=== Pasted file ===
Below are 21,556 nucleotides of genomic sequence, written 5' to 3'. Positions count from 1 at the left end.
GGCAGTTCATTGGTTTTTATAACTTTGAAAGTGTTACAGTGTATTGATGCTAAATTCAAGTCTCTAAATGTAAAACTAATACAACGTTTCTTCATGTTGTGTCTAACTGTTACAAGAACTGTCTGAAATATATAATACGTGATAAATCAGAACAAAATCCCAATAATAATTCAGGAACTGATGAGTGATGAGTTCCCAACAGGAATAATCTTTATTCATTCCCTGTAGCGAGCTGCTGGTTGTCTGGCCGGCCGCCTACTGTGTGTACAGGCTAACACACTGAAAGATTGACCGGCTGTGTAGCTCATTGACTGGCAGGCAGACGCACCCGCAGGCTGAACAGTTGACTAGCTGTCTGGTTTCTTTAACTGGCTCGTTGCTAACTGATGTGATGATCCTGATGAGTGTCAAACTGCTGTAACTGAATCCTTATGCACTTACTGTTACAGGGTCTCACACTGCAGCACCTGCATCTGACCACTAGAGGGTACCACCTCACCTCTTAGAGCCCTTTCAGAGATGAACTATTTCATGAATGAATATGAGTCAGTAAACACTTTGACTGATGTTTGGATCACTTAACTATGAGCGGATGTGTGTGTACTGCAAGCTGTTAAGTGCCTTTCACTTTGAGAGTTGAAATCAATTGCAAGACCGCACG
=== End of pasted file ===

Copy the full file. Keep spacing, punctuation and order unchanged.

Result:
Below are 21,556 nucleotides of genomic sequence, written 5' to 3'. Positions count from 1 at the left end.
GGCAGTTCATTGGTTTTTATAACTTTGAAAGTGTTACAGTGTATTGATGCTAAATTCAAGTCTCTAAATGTAAAACTAATACAACGTTTCTTCATGTTGTGTCTAACTGTTACAAGAACTGTCTGAAATATATAATACGTGATAAATCAGAACAAAATCCCAATAATAATTCAGGAACTGATGAGTGATGAGTTCCCAACAGGAATAATCTTTATTCATTCCCTGTAGCGAGCTGCTGGTTGTCTGGCCGGCCGCCTACTGTGTGTACAGGCTAACACACTGAAAGATTGACCGGCTGTGTAGCTCATTGACTGGCAGGCAGACGCACCCGCAGGCTGAACAGTTGACTAGCTGTCTGGTTTCTTTAACTGGCTCGTTGCTAACTGATGTGATGATCCTGATGAGTGTCAAACTGCTGTAACTGAATCCTTATGCACTTACTGTTACAGGGTCTCACACTGCAGCACCTGCATCTGACCACTAGAGGGTACCACCTCACCTCTTAGAGCCCTTTCAGAGATGAACTATTTCATGAATGAATATGAGTCAGTAAACACTTTGACTGATGTTTGGATCACTTAACTATGAGCGGATGTGTGTGTACTGCAAGCTGTTAAGTGCCTTTCACTTTGAGAGTTGAAATCAATTGCAAGACCGCACG